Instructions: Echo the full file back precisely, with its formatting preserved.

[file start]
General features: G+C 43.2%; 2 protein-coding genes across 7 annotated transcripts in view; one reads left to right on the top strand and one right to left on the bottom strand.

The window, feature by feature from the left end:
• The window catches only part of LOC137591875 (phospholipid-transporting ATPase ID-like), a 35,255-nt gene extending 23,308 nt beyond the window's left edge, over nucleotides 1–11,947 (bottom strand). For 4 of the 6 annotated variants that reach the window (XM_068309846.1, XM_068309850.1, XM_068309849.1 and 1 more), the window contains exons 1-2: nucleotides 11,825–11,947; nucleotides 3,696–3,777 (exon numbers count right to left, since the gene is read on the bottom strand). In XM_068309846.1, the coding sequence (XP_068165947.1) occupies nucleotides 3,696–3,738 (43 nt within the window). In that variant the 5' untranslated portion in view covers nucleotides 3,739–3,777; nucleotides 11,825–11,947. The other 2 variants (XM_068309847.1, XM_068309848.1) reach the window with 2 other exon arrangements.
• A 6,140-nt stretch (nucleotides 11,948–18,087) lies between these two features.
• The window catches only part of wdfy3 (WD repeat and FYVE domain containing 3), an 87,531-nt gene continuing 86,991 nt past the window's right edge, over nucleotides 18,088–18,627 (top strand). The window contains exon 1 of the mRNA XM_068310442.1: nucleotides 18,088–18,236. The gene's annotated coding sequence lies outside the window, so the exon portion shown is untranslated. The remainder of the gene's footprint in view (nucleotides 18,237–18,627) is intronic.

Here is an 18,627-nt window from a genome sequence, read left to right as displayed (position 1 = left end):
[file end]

General features: G+C 43.2%; 2 protein-coding genes across 7 annotated transcripts in view; one reads left to right on the top strand and one right to left on the bottom strand.

The window, feature by feature from the left end:
• The window catches only part of LOC137591875 (phospholipid-transporting ATPase ID-like), a 35,255-nt gene extending 23,308 nt beyond the window's left edge, over nucleotides 1–11,947 (bottom strand). For 4 of the 6 annotated variants that reach the window (XM_068309846.1, XM_068309850.1, XM_068309849.1 and 1 more), the window contains exons 1-2: nucleotides 11,825–11,947; nucleotides 3,696–3,777 (exon numbers count right to left, since the gene is read on the bottom strand). In XM_068309846.1, the coding sequence (XP_068165947.1) occupies nucleotides 3,696–3,738 (43 nt within the window). In that variant the 5' untranslated portion in view covers nucleotides 3,739–3,777; nucleotides 11,825–11,947. The other 2 variants (XM_068309847.1, XM_068309848.1) reach the window with 2 other exon arrangements.
• A 6,140-nt stretch (nucleotides 11,948–18,087) lies between these two features.
• The window catches only part of wdfy3 (WD repeat and FYVE domain containing 3), an 87,531-nt gene continuing 86,991 nt past the window's right edge, over nucleotides 18,088–18,627 (top strand). The window contains exon 1 of the mRNA XM_068310442.1: nucleotides 18,088–18,236. The gene's annotated coding sequence lies outside the window, so the exon portion shown is untranslated. The remainder of the gene's footprint in view (nucleotides 18,237–18,627) is intronic.

Here is an 18,627-nt window from a genome sequence, read left to right as displayed (position 1 = left end):